> >> to just schedule the IO without waiting for it then I think this
> >> would be safe to be called in any FS allocation context. It already
> >> uses a 'trylock' in xfs_dqlock_nowait() to avoid deadlocking
> >> if the lock is held.
> > We could, but then we have the same problem as the inode cache -
> > there's no indication of progress going back to the memory reclaim
> > subsystem, nor is reclaim able to throttle memory allocation back to
> > the rate at which reclaim is making progress.
> > There's feedback loops all throughout the XFS reclaim code - it's
> > designed specifically that way - I made changes to the shrinker
> > infrastructure years ago to enable this. It's no different to the
> > dirty page throttling that was done at roughly the same time -
> > that's also one big feedback loop controlled by the rate at which
> > pages can be cleaned. Indeed, it was designed was based on the same
> > premise as all the XFS shrinker code: in steady state conditions
> > we can't allocate a resource faster than we can reclaim it, so we
> > need to make reclaim as efficient at possible...
> You seem to be referring here to the same change that I was referred to
> above, but seem to be seeing it from a different perspective.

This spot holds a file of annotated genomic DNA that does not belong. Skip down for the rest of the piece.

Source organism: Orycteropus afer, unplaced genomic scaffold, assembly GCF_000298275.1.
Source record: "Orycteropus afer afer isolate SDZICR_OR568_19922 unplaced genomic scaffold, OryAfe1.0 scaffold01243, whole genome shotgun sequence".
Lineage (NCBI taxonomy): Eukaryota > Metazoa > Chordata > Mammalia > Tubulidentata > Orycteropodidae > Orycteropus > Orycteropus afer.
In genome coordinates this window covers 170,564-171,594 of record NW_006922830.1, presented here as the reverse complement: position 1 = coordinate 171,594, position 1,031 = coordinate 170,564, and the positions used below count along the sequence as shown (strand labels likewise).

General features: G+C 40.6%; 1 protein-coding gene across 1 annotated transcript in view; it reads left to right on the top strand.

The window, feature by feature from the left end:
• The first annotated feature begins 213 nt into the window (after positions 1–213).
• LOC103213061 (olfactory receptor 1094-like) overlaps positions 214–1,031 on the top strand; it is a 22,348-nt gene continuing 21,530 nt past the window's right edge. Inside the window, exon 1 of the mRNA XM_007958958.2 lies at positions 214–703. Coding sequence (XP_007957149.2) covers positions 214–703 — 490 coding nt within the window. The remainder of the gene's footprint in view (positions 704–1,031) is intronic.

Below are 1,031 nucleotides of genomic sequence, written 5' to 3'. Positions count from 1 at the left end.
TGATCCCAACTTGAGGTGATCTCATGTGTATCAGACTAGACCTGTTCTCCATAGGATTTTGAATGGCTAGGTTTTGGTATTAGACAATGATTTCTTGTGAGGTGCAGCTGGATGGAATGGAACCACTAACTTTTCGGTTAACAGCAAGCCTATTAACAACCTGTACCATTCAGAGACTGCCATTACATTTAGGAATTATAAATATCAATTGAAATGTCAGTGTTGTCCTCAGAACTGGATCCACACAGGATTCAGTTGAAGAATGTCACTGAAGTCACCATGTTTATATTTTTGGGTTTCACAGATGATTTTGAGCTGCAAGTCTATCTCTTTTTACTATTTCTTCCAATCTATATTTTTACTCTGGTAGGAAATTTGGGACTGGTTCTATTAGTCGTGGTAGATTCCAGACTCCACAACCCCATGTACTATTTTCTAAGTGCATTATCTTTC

Sure, not many people have the same viewpoint as the preson who had
to convince everyone else that it was a sound idea even before
prototypes were written...
> Waiting for inodes to be freed in important. Waiting for any one
> specific inode to be freed is dangerous.
Sure. But there's a difference between waiting on an inode you have
no idea when you'll be able to reclaim it, versus waiting on IO
completion for an inode you've already guaranteed can complete
reclaim and are the only context that has access to the inode....
Not to mention that XFS also triggers an async inode reclaim worker
thread to do non-blocking reclaim of inodes in the background, so
while direct reclaim throttles (and hence prevents excessive
concurrent direct reclaim from trashing the working set of clean
inodes whilst ignoring dirty inodes) we still get appropriate
amounts of inode cache reclaim occurring...
> > The problem with this is that a single kswapd thread can't keep
> > up with all of the allocation pressure that occurs. e.g. a
> > 20-core intel CPU with local memory will be seen as a single
> > node and so will have a single kswapd thread to do reclaim.
> > There's a massive imbalance between maximum reclaim rate and
> > maximum allocation rate in situations like this. If we want
> > memory reclaim to run faster, we to be able to do more work
> > *now*, not defer it to a context with limited execution
> > resources.
> I agree it makes sense to do *work* locally on the core that sees
> the need. What I want to avoid is *sleeping* locally.
With direct reclaim, sleeping locally is the only way we can
throttle it. If we want to avoid reclaim from doing this, then we
need to move to a reclaim model similar to the IO-less dirty page
throttling mechanism which directly limits reclaim concurrency and
so individual subsystem shrinkers don't need to do this to prevent